After Annie Mae Searles had eye surgery in 1995, she found it difficult to live independently, so she was cared for by Yvonne Lawson and her husband, Jimmy Lawson.
On Jan. 6, Ms. Searles died from Alzheimer's disease. She was 79.
For the Lawson family, Ms. Searles' legacy will forever be recalled for the knowledge and wisdom she shared throughout their Augusta household.
"She had so many stories to tell," said Mrs. Lawson, who said "Miss Annie Mae" came to live with them less than a month after her mother died.
"We kind of filled a void for each other. She didn't have children, so it was like we became the family she never had," Mrs. Lawson said.
Ms. Searles spent 38 years as a Richmond County elementary school teacher and was loaded with interesting stories, Mr. Lawson said.
"Sometimes, we'd turn off the TV and let her tell us about Augusta's history and her life," he said.
The Lawsons' daughter, Tiffany, also was affected by Ms. Searles and pitched in to support the family's role as care-givers.
"She had so much wisdom. She came to live with us when I was going through high school pressures. I could always go to Miss Annie Mae's room for her advice. She was like a grandmother," said Tiffany, an East Georgia College student.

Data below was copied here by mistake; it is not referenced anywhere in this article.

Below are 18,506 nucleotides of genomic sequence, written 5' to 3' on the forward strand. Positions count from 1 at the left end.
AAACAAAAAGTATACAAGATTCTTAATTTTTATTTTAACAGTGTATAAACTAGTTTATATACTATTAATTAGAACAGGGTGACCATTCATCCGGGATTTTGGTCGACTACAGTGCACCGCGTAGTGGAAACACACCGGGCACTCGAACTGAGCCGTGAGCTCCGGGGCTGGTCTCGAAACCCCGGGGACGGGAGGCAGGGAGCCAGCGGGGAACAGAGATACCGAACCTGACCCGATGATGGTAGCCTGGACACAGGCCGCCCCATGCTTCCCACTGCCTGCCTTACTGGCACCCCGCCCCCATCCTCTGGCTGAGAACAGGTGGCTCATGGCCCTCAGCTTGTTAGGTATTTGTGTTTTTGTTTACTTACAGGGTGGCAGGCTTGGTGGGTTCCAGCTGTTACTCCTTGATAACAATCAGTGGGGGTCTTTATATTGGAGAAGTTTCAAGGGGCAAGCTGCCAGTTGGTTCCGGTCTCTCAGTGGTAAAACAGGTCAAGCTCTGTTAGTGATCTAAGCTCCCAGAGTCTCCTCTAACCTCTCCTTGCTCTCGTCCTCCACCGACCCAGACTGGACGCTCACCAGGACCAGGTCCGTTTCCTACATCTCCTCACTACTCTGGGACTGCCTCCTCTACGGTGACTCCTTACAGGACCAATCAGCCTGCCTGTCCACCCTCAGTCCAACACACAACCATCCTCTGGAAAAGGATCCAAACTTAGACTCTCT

Ms. Searles was a longtime member of Tabernacle Baptist Church and a former music minister there. She played the church's pipe organ.
She also belonged to Tau Gamma Delta educational sorority, Tabernacle's Red Rose Circle seniors group, the National Association of University Women and the National Board of College Women.
The Paine College graduate earned a master's degree from Clark University in Atlanta.
Asked about sacrifices his family made while supporting Ms. Searles, Mr. Lawson said, "Years ago, teachers never received all they deserved. They were like mothers to many of us. So, this was our way of giving back," he said.
Reach Timothy Cox at (706) 823-3217 or email@example.com.
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